Creating Competitive Advantage in Scottish Family Businesses: Managing, Sharing and Transferring the Knowledge

Creating Competitive Advantage in Scottish Family Businesses: Managing, Sharing and Transferring the Knowledge

Claire Seaman (Queen Margaret University, UK) and Stuart Graham (Queen Margaret University, UK)
DOI: 10.4018/978-1-60566-790-4.ch011
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Abstract

This chapter seeks to consider both the role that knowledge transfer may have in family businesses and the different manners in which knowledge transfer may take place within this diverse environment. The economic, social and community importance of family businesses within Scotland is considered, alongside the different manner in which family businesses commonly operate and the implications for knowledge transfer. The importance of knowledge transfer in the creation of competitive advantage within a family business environment and the relatively limited nature of research in this area are explored, highlighting the need for further research both to support the on-going development of a strategy for family businesses in Scotland and to facilitate future development of high quality knowledge transfer. Key to all of this, however, is an increased understanding of what is meant by knowledge transfer and the breadth of ways in which it happens.
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Introduction

The importance of knowledge – its acquisition, transfer and management – in the development of competitive advantage is well established and acknowledged (Davenport and Prusack, 1998, pxi). Knowledge has been defined in a variety of ways, within which some consistent themes emerge: an initial definition, from Zander and Kogut (1995) would be ‘what you know and how you know it’, although other authors have highlighted the importance of contextualisation (Randeree, 2006) and the distinction that knowledge as a concept is both broader and deeper than data or information, but often encompasses both. Knowledge forms a highly fluid mix which includes experience, values, contextual information which serves as a lens through which new information and suggestions can be viewed (Davenport and Prusack, 1998, p5). Within business, knowledge is perceived as being both vital and complex; a challenging mixture which merits considerable discussion and debate. Similarly, the importance of the economic and social contributions of family businesses is well established worldwide and, despite somewhat sparse research within Scotland itself, within the UK. Far less research, however, has been conducted which looks at knowledge transfer within family businesses per se, still less where a business is part of Scotland’s thriving SME sector.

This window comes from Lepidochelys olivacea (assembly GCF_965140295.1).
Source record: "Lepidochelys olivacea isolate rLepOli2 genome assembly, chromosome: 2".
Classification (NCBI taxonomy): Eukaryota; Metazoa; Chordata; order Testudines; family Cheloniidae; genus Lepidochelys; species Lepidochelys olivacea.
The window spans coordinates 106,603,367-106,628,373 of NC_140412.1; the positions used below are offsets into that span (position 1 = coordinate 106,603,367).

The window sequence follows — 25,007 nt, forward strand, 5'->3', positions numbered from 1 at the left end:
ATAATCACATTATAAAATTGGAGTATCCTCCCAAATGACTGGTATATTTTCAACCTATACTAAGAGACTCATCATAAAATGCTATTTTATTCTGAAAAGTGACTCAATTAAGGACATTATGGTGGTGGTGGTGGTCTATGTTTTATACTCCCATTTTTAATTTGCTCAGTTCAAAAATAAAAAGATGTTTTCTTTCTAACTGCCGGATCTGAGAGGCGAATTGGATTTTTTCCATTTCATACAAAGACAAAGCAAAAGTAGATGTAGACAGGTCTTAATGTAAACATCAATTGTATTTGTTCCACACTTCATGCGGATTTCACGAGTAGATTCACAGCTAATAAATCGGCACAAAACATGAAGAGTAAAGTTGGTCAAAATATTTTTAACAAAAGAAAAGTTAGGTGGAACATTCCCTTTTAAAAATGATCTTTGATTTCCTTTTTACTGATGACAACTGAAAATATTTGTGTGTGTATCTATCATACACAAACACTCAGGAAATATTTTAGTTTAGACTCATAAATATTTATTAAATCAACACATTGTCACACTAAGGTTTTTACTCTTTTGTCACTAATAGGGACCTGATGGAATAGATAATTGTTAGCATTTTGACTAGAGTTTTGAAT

Family businesses may be defined in a number of ways - and indeed represent an area of academic activity where no one, single definition may be agreed upon - but three factors tend to remain constant throughout the literature: the economic importance of family businesses, their disproportionate representation within the SME sector and the blending of family and business culture to create a unique and often highly fluid environment for active knowledge transfer. The combination of these three factors creates an area where research is currently sparse but where, given the acknowledged importance of family businesses and the role of knowledge transfer in the creation of competitive advantage, future research is vital to facilitate optimal business development in diverse communities and is likely to focus around current work in the area of knowledge integration and dynamic organisational adaptation within family firms (Chirico and Salvato, 2008).

Within the current academic literature relating to family business, a number of themes emerge which are likely to impact upon knowledge transfer and business learning. One such theme is the relatively private nature of family businesses, which in turn tends to mean that accurate information about them is not readily available (Astrachan and Shanker, 2006). A second constant theme is the importance of the contribution that family businesses make to economic, social, cultural and community development, whether that be in the UK (Reid and Harris, 2004), the USA (Astrachan and Shanker 2006), in the Chinese economy (Chung and Yuen, 2003; Poutzioris et al, 2006) or amongst distinct and relatively discrete minority communities (Dhaliwal and Kangis, 2008). The combination of a sector of clear and, to some extent, measurable, importance where robust data are nonetheless difficult to establish, illustrates both the dilemma of family business research and its importance

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